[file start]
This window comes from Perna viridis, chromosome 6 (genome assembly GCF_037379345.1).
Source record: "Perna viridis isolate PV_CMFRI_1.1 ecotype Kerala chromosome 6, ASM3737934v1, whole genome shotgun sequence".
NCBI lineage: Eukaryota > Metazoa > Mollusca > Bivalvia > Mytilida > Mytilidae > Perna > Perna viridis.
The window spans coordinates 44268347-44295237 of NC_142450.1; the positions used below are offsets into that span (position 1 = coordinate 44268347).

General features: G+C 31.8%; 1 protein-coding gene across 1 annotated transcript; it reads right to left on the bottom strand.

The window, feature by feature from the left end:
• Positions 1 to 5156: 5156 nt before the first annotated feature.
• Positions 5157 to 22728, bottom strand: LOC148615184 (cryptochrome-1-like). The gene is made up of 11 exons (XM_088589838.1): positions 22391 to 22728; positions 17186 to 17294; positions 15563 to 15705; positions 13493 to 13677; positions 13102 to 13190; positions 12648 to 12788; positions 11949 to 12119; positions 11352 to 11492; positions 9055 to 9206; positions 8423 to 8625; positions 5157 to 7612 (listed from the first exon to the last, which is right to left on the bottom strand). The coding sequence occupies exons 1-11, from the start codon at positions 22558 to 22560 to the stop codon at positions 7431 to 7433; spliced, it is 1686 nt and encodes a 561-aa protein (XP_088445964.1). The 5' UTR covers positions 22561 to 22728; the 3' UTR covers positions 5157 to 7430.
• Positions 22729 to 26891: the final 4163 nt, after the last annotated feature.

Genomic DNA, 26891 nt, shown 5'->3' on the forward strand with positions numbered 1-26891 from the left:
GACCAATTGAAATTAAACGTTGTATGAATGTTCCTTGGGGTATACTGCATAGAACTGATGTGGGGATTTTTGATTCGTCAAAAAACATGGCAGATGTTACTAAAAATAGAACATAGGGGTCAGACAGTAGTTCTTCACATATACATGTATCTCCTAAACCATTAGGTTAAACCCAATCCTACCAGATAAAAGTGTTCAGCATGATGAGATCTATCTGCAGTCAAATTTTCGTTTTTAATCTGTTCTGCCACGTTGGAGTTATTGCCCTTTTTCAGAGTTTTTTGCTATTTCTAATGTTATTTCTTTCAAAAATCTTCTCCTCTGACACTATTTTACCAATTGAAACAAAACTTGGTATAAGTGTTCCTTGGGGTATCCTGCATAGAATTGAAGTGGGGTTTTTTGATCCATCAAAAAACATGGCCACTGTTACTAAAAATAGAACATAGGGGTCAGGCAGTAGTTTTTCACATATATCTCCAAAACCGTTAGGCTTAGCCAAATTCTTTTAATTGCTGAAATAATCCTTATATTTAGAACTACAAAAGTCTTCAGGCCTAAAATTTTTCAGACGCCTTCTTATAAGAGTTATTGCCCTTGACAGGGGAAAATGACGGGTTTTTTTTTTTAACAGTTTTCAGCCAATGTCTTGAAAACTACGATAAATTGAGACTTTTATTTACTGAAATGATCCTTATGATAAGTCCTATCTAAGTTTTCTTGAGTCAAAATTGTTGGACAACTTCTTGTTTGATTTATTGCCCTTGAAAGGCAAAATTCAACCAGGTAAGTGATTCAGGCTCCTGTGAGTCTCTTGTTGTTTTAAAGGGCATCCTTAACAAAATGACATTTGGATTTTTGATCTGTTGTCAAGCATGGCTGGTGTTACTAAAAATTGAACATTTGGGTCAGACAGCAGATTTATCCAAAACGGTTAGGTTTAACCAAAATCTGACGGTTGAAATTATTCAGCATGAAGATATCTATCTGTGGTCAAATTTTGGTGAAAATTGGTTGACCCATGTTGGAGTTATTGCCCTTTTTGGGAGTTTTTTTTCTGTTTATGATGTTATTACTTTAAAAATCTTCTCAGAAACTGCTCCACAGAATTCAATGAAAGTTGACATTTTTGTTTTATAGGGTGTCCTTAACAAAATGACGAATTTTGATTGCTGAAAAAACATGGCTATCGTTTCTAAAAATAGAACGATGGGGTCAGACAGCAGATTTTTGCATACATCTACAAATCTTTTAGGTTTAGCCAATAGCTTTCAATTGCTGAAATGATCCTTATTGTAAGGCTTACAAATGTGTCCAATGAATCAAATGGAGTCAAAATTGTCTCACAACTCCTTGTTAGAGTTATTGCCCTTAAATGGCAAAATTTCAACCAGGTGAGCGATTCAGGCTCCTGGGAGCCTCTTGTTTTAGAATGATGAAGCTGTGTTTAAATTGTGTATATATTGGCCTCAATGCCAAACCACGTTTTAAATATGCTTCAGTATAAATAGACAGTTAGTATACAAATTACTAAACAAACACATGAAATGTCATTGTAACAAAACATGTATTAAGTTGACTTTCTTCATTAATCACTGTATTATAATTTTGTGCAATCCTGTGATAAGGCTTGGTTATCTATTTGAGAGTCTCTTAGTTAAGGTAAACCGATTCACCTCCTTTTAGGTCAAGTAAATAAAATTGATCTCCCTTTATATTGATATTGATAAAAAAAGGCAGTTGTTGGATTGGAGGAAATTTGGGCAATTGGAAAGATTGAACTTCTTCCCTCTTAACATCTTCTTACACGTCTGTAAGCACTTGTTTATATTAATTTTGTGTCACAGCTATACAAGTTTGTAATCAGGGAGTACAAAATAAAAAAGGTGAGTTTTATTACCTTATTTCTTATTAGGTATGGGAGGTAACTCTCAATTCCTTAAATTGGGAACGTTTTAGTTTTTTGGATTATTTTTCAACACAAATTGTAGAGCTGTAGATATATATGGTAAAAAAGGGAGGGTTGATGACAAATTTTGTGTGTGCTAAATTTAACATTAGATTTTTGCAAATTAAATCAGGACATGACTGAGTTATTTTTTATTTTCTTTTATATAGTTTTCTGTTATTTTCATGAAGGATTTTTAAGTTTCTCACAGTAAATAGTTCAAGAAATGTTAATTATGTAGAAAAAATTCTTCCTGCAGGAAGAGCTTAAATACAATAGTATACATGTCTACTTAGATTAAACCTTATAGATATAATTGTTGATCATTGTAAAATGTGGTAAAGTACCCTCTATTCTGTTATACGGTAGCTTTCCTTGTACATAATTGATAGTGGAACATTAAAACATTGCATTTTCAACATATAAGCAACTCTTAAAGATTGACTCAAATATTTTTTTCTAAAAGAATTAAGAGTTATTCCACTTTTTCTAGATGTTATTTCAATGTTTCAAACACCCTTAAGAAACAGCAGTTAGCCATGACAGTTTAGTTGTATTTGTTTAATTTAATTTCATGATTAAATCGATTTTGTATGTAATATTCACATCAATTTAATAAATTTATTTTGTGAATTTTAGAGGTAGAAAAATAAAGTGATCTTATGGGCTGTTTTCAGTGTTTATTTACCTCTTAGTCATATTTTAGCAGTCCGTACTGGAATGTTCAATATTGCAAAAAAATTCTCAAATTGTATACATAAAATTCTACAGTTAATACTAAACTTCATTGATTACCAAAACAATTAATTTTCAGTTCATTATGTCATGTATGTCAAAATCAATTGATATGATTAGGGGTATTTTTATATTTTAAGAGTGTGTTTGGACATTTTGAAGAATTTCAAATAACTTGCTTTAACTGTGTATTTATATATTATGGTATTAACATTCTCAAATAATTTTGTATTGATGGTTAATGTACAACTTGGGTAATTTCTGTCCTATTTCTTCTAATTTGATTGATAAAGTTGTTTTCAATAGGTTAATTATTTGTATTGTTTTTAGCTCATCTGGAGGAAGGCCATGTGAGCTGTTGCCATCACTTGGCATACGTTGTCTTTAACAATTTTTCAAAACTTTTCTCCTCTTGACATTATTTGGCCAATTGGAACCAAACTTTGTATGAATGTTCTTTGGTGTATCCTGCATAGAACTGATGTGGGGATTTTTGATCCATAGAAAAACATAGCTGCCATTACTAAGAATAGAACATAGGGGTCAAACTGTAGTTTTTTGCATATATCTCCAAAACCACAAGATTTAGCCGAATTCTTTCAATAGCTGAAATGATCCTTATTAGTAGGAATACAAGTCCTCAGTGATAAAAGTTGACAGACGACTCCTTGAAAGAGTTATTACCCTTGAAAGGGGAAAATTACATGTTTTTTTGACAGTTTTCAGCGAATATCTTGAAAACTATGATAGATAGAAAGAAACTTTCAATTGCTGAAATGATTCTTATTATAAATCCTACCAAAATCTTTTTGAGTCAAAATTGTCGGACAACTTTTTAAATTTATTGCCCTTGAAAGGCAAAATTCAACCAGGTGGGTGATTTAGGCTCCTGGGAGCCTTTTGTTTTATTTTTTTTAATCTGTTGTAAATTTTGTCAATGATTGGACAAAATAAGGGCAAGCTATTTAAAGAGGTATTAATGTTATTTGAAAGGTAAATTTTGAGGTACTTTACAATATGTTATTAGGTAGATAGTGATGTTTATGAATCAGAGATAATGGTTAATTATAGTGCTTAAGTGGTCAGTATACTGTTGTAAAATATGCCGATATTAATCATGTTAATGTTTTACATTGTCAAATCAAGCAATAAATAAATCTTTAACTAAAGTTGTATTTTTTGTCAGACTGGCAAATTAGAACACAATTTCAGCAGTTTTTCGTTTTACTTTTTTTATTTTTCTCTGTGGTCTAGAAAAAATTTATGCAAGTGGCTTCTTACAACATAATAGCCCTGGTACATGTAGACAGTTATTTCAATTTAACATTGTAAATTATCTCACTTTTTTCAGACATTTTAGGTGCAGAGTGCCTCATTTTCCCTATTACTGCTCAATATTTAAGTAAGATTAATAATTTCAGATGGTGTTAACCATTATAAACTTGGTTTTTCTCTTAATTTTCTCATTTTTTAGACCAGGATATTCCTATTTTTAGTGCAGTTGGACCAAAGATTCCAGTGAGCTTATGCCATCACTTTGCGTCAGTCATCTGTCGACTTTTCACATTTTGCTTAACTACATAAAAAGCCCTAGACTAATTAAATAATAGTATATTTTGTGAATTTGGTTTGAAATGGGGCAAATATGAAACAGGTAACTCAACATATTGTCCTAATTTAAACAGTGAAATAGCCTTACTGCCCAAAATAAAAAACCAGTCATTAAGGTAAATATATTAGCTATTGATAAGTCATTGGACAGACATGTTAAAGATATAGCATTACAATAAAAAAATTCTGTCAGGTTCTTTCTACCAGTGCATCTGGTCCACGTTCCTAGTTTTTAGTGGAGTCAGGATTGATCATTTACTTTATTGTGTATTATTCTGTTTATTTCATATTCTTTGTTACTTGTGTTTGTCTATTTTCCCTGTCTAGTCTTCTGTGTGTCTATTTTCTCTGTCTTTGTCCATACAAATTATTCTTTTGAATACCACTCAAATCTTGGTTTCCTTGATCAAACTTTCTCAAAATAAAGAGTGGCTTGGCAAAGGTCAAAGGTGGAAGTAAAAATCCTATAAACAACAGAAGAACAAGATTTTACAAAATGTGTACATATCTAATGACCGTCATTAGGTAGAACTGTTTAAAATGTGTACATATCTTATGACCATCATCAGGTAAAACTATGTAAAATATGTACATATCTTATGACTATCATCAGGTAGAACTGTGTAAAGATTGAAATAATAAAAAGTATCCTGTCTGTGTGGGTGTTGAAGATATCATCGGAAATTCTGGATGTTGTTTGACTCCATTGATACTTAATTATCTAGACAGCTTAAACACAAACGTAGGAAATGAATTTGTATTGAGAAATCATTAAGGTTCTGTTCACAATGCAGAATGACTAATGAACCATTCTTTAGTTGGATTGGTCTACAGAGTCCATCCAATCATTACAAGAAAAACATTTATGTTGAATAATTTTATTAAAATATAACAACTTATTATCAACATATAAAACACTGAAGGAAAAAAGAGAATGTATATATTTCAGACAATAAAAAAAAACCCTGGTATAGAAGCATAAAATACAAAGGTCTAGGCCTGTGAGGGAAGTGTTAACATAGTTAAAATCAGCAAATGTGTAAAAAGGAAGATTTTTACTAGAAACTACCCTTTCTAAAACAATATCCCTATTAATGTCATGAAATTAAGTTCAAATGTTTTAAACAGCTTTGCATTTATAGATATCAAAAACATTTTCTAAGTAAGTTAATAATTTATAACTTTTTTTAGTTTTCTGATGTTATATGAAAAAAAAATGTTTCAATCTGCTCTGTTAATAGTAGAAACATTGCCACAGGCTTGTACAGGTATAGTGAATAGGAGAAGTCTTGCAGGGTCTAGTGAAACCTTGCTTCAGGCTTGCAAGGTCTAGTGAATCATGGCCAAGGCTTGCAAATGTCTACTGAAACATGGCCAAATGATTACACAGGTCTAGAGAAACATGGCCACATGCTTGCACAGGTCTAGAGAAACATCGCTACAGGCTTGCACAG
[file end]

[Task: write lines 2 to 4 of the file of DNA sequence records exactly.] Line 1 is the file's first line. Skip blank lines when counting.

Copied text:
Source record: "Perna viridis isolate PV_CMFRI_1.1 ecotype Kerala chromosome 6, ASM3737934v1, whole genome shotgun sequence".
NCBI lineage: Eukaryota > Metazoa > Mollusca > Bivalvia > Mytilida > Mytilidae > Perna > Perna viridis.
The window spans coordinates 44268347-44295237 of NC_142450.1; the positions used below are offsets into that span (position 1 = coordinate 44268347).